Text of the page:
THE immediate reactions were shock and sadness from across the globe as news of Phillip Hughes’ tragic death filtered through on Thursday.

AS the cricket community wrestles with what to do next after Phillip Hughes’ death, RON REED writes the first Test against India should proceed, with the result mattering less than the symbolism of playing it.

PHILLIP Hughes has died from head injuries suffered on Tuesday when he was hit in the head by a bouncer at the SCG. He was days from his 26th birthday.

AUSTRALIAN cricketer Phillip Hughes has died after being struck in the head while batting at the Sydney Cricket Ground. He was 25.

IT is doubtful whether any incident has caused more widespread grief in Australian cricket than the loss of one of the game’s most likeable characters.

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About the Melbourne Cricket Club

The Melbourne Cricket Club is a unique organisation.  It is a private club, incorporated under the Melbourne Cricket Club Act 1974, boasting by far the biggest membership of any sporting club in Australia.

The MCC also has the public responsibility of managing one of the largest and the most successful stadiums in Australia and the world – the Melbourne Cricket Ground (MCG).

Assuming occupancy of the MCG’s present site (its fourth) in 1853, the MCC has 103,400 members (comprising 62,400 Full members and 41,000 Restricted members).   There are more than 236,000 people on the waiting list. Between 10,000 and 15,000 people are nominated for membership each year.*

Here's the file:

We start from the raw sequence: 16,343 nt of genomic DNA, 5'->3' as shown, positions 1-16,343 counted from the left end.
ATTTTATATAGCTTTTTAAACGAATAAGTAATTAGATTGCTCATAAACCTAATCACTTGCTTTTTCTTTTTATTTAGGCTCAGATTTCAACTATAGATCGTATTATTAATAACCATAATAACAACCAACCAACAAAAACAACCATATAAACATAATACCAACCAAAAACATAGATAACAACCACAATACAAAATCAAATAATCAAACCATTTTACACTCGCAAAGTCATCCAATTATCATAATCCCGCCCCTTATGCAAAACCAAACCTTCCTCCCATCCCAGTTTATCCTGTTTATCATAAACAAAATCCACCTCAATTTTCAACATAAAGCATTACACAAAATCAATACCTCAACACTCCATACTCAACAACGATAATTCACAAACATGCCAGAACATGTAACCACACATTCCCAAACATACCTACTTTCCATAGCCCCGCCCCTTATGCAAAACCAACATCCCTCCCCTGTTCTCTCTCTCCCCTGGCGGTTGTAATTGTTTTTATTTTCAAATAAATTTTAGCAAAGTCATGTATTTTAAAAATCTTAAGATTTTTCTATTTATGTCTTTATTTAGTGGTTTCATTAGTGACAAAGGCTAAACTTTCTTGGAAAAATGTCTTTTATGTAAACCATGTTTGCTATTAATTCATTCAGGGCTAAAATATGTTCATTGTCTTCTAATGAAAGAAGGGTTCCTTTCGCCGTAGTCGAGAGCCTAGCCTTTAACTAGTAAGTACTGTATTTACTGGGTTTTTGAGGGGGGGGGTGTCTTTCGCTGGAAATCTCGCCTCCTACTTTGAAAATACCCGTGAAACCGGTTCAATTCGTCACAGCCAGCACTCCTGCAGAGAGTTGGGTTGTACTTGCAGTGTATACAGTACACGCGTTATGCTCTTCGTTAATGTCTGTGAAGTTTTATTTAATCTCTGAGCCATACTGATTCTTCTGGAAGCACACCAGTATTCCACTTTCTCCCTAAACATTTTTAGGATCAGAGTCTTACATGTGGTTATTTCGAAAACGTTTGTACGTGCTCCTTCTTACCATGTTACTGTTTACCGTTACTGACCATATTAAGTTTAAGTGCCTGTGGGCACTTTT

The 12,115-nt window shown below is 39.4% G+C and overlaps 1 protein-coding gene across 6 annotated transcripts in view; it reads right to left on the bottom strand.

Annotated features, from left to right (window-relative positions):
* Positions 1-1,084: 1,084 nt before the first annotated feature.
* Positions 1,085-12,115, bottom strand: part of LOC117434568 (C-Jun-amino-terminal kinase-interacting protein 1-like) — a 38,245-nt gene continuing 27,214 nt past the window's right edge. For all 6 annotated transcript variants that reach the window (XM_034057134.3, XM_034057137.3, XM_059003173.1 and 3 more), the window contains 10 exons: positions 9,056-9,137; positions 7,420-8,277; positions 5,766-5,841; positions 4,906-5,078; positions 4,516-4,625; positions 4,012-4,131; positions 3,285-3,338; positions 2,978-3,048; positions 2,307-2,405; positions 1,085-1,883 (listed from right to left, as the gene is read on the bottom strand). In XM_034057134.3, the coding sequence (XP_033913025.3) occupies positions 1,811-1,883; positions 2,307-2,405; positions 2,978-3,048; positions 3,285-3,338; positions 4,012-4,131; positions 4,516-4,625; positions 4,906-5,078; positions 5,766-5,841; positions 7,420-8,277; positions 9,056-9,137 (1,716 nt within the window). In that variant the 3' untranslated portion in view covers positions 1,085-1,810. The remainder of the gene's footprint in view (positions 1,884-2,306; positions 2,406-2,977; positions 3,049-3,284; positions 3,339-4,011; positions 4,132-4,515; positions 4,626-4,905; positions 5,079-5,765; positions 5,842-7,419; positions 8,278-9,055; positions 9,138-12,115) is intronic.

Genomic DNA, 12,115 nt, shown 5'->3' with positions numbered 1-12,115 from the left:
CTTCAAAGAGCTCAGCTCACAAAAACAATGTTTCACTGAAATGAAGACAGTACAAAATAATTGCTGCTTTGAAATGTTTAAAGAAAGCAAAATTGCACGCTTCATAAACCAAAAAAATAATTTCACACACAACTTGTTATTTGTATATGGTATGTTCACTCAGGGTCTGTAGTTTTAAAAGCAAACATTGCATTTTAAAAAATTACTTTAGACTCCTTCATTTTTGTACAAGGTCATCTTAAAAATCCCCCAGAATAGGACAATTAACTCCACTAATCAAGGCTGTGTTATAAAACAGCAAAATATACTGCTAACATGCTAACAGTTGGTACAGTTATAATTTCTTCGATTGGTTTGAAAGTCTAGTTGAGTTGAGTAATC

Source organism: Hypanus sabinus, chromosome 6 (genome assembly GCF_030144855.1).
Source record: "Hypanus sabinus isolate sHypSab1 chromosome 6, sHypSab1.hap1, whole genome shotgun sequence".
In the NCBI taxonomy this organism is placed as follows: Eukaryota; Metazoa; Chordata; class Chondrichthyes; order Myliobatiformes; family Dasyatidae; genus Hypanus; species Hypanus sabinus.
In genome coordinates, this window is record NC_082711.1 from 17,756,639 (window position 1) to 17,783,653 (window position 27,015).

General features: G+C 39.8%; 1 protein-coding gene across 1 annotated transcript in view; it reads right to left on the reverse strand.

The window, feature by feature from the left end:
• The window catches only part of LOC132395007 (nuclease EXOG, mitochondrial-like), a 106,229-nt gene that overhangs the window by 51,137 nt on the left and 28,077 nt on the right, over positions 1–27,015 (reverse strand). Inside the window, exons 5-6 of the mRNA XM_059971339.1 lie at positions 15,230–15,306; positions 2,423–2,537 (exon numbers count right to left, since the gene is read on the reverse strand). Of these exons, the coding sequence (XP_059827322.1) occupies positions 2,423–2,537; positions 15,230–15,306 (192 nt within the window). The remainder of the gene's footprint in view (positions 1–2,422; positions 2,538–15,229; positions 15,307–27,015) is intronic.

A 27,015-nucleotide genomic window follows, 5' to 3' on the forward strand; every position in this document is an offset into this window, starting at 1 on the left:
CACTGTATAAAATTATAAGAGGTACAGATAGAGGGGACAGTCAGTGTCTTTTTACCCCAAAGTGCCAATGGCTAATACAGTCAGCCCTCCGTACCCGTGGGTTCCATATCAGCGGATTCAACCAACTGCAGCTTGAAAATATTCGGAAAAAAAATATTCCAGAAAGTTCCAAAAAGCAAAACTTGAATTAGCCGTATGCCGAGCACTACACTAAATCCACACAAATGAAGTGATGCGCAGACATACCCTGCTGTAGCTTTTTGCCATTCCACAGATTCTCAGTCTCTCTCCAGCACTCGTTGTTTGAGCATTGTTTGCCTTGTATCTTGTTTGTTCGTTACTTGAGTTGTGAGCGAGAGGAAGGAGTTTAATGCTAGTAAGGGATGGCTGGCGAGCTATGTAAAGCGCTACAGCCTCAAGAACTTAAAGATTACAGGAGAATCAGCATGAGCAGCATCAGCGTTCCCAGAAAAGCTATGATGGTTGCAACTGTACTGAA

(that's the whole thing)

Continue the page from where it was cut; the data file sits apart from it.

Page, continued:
Along with the playing of cricket, today's MCC is an umbrella organisation for hundreds of participants in 12 sporting sections - baseball, bowls, croquet, football, golf, hockey, lacrosse, netball, real tennis, target shooting, squash and tennis.

The club's principal public role, however, remains the progressive management and development of the MCG - a stadium which shares a unique relationship with its local community and boasts a rare magnetism in attracting visitors from all corners of the globe.

Management of the ground is vested in the MCC by the government-appointed MCG Trust and an Act of Parliament guarantees the club's occupation of about 20 per cent of the stadium for its Members Reserve.

The keenness of Melburnians to belong to their cricket club and retain membership, usually for life, has been a major factor in enabling the club to develop the stadium, until the early nineties, almost exclusively through the use of members' funds.

*Figures as at August 31, 2014.